4. Blaze

    @Hazy2: Based on what has been reported, it seems the accounts or Iranian Canadians were closed at TD because they may have violated Canadian economic sanctions against Iran.

    Nonetheless, Canadian Civil Liberties Association has said this may be a violation of the Charter of Rights and Freedoms based on national origin. http://www.thestar.com/news/canada/article/1229904–iranian-canadian-bank-account-closures-may-violate-charter-rights

    I am in contact with the Director of Public Safety for CCLA. Interestingly, she herself is of American origin. CCLA is currently reviewing the FATCA issue and may become involved at some point, although I do not have a definite confirmation of that.

    Following an outcry and negative publicity, TD reported they would review closure of some of the Iranian-Canadian accounts and would “reach out” to some customers whose accounts were closed. http://www.theprovince.com/news/Bank+review+closure+some+Iranian+Canadian+accounts/6942055/story.html

    As you mentioned, no other Canadian banks followed TD’s example as far as we know. Like you, I am not aware of what the final outcome was, but I do know the Defense Minister’s wife (herself Iranian-Canadian and a human rights advocate) spoke out against this. http://news.nationalpost.com/2012/07/13/peter-mackays-iranian-born-wife-shocked-td-closing-accounts-belonging-to-irananian-canadians/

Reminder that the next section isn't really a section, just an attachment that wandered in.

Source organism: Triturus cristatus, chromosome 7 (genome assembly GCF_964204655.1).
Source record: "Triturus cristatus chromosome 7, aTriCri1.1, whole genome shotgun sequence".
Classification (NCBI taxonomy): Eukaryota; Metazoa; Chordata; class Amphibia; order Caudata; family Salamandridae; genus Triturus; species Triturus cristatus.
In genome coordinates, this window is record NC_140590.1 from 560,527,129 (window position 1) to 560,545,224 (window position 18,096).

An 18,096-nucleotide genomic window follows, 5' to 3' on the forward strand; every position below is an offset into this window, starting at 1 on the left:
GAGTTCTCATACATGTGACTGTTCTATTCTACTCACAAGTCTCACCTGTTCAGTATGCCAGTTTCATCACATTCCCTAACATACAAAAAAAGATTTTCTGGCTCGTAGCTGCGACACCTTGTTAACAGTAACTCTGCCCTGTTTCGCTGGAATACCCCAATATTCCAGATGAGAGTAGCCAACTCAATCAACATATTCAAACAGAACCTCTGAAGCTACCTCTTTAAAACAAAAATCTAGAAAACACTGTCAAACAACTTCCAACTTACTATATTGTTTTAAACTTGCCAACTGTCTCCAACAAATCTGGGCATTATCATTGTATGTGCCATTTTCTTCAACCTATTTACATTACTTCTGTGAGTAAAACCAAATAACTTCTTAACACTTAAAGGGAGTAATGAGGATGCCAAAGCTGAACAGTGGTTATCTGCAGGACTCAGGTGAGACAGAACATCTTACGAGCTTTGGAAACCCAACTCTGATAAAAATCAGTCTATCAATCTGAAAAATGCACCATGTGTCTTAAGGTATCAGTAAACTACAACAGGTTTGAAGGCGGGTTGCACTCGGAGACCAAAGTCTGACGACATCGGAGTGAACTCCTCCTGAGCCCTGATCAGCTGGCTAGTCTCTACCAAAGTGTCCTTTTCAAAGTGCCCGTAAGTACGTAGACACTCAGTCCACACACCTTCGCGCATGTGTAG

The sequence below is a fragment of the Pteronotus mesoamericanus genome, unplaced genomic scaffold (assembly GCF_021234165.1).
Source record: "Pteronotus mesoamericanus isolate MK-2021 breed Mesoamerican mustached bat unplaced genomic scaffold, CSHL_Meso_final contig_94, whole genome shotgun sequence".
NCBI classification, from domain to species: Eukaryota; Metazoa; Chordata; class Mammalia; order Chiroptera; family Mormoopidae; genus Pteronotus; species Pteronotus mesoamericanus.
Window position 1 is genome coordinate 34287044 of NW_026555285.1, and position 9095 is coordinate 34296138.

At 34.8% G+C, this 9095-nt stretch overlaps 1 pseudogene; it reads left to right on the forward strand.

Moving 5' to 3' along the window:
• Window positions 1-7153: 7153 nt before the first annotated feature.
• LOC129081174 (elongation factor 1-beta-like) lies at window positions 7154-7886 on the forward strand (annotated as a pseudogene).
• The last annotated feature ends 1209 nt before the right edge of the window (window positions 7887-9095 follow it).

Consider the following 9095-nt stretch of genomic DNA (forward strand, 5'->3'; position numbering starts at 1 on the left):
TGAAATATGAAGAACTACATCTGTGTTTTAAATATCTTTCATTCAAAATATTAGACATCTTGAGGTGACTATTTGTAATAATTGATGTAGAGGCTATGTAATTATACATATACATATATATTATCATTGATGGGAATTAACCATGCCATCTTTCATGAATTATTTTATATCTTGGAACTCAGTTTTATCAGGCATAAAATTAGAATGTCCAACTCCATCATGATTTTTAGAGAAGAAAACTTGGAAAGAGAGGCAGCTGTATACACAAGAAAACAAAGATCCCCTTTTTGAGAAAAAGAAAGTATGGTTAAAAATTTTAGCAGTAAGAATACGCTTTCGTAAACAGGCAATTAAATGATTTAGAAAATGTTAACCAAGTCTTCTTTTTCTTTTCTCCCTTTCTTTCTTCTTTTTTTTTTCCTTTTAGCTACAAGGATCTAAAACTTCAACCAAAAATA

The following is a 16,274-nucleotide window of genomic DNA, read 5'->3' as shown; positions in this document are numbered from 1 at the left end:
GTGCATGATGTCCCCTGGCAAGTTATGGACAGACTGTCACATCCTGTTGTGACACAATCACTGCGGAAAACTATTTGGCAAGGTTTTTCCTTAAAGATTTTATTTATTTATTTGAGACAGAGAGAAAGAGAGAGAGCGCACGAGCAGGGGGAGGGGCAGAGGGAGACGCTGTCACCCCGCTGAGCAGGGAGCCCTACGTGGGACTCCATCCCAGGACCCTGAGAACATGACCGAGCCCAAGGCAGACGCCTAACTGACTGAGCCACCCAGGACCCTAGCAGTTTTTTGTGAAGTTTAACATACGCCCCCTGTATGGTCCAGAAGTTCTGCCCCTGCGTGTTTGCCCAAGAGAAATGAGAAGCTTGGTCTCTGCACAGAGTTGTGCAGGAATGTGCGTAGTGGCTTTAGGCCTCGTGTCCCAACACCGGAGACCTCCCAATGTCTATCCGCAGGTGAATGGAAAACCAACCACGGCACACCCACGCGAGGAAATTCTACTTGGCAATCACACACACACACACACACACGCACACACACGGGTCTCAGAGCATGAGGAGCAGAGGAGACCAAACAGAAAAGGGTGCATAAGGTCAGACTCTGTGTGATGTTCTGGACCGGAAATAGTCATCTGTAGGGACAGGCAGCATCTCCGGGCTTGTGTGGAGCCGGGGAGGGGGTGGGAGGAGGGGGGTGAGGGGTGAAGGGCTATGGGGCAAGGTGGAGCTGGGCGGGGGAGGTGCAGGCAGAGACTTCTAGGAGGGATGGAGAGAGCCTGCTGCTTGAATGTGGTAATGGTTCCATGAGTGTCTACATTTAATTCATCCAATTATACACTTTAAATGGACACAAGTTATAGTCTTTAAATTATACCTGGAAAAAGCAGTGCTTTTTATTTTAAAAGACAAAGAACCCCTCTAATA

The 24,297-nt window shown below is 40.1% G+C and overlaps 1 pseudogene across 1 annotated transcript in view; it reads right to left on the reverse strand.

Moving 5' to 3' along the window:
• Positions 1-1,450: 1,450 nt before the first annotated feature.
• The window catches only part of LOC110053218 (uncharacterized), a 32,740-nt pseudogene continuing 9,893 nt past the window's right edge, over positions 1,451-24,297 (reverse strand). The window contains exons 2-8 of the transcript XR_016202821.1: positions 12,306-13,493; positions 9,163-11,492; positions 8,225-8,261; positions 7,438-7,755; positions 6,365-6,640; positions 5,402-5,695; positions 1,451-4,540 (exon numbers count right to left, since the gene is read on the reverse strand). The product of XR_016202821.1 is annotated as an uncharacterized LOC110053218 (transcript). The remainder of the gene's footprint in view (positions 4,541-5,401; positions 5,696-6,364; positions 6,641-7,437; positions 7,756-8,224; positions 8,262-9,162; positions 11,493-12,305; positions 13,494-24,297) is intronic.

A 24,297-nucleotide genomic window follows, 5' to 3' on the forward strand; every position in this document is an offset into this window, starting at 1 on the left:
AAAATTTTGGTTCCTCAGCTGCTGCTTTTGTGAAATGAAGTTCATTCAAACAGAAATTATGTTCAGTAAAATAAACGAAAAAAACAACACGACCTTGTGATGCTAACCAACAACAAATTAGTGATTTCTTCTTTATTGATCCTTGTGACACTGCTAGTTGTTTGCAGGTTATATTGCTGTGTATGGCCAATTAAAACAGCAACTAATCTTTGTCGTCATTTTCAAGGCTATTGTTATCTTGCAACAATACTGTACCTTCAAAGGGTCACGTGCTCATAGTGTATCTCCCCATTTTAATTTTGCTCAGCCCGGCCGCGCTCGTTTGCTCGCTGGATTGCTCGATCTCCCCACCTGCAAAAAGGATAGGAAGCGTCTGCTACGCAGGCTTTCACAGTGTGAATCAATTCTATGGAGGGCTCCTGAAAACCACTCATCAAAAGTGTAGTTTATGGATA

Do you think CBA and banks will learn from this and “reach out” to us before they threaten to close our accounts for failure to identify national origin or for failure to give consent for release of information to a foreign government?

    Oh wait, I think we already know the answer to that. CBA’s representative has told us there is nothing prohibiting a bank from closing a customer’s account and CBA website clearly states our bank could do that.

    Do banks not care what this has done to their relationships with long time customers? Apparently not. If they did, CBA would “reach out” in a far more consultative and reassuring approach with us.

    Because of that, banks shouldn’t be surprised if our only recourse is legal action if they violate our fundamental rights as Canadians.

  5. Hazy2 Post author

    Not long ago the issue of TD bank closing the accounts of Iranian-Canadians was in the news. I’m not sure if the issue has been resolved, but I took several things away from that situation: a relatively small group of Canadian immigrants, who originated in a country that is not popular with most Canadians, was able to make their story into a national news item and gain some sympathy; no other bank has dared follow TD’s bad example.

    If and when something actually happens with FATCA or an IGA and it is clear that a large group of Canadians are being discriminated against, the story will receive quite a bit of attention. I don’t think the issue will be a left versus right one, but an issue of national sovereignty.

    It will then be time for many of us to come out of the shadows and make our stories and our names public loud and clear.

    1. Pacifica777